Conventional wisdom says that we should emphasize speed over power. After all, he who runs the fastest wins the race.
But life is a marathon, not a sprint. Malcolm Gladwell once said proper books should take at least two years to write.
“We need to be a little bit more tortoise-y and a little less hare-ish.”
The era of ‘move fast and break things’ has led to a poor product. Once the darling of Silicon Valley, Facebook transformed a nemesis of democracy for permitting fake news to spread between echo chambers and the darkest of tribes.
What if instead of rushing to the finish and shipping clickbait disguised as a morally inferior product, we thought through the ramifications of greed-inspired releases. The reality is that a good consumer-friendly product takes time to build.
Testing and learning are indispensable. The extra time also allows ideas to simmer, attract feedback, and make revisions while moving forward in progression.
The principle of do small things, slowly is best illustrated in the video below. The aim is consistency and experience, not the 100-meter dash.
We demand privacy yet admit ourselves to the culture of exposure. But rather than celebrating our uniqueness, we publish the same things everybody else does: selfies, food porn, and bullet journal snapshots.
The one benefit to seeing other people’s stories is the reinforcement of FOMO (fear of missing out). The unlived life taunts one into action. In such a way, FOMO can represent a positive form of encouragement. It gets off our screens and into the real world.
Life’s richest data emerges from lived experiences rather than the pixels on a screen. Exposure carves us into beings rather than lemmings of technology’s manipulative desires.
Inspired by adventure, we pull ourselves up by our bootstraps and explore more of the parts unknown.
There it was, crushing the human will. It was the antithesis to my Kindle Jenner, a screen of sanctity for focus and learning.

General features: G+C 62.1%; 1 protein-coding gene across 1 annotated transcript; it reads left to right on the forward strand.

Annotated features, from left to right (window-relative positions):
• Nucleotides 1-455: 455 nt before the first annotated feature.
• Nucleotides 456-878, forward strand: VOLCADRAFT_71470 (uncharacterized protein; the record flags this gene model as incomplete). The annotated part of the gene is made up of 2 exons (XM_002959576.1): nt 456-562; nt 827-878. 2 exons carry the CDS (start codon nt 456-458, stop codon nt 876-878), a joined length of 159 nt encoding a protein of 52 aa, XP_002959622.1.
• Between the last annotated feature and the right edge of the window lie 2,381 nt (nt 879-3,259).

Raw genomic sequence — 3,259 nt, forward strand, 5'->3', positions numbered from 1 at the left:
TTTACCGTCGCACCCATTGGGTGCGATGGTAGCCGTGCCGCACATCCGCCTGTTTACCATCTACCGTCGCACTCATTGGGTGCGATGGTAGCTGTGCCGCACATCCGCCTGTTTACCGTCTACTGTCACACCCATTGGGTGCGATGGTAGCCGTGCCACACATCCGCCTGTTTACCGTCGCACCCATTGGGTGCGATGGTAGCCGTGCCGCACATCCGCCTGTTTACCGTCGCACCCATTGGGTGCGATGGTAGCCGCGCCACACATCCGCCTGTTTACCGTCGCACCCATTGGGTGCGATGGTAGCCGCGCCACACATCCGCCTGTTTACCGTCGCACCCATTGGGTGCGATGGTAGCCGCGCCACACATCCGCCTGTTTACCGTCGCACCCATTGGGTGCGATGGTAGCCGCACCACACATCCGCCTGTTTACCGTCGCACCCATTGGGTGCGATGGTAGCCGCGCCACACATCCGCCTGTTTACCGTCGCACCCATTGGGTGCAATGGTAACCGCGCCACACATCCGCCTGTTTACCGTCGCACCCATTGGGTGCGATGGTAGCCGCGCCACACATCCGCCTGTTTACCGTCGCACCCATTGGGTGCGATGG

The lite brite is an attention thief. Like a fresh bag of Skittles, it begs you to consume your favorite colors first.
The rainbow hue of Instagram may be the shiniest of them all. Beautiful photos have a smell, as love does.
On the go or at home, there is no sanctuary. The barrage of dopamine erases all head consciousness. Enter wonderland.
The only escape is Gmail, that insignificant other who instills a feeling of control. Yet, it too is goose chase to unproductivity.
The internet never ends. Like a perpetual wave of Hokusai-like talons, buffering into the collective consciousness. Altered attention, altered thoughts, altered beliefs, forever planted at the altar of distraction.
The goal is to be good at more than one thing. Everyone should be versatile.
But sometimes it is better to narrow yourself to expand. Instead of doing everything, you focus on doing one thing well. And the rest gets better as a result.
Take social networking for example. It’s a misperception that one has to be on all networks, sharing all the time. So you take shortcuts. After publishing a new blog post, you automatically share it on Facebook, Twitter, LinkedIn, Tumblr, and Google+.
Frictionless broadcasting may work for those who already have an acquired audience. But for the startup or entrepreneur — they will need to work harder to get attention. And the best way to do that is to pick one network and double-down.
Focusing on Twitter, for instance, may allow you to write concise tweets, insert captivating media, and include vanity links. Focusing on Instagram may allow you to include the niche hashtags related to the post that gives the image an extra boost.
Single-tasking on one marketing channel takes a strategy. Publishing is deliberate and methodical, the community engagement well-intentioned.
Less is more. The pattern of interactions will bleed into other outlets. Unlike the feather, you’ll be the wind directing all the controls.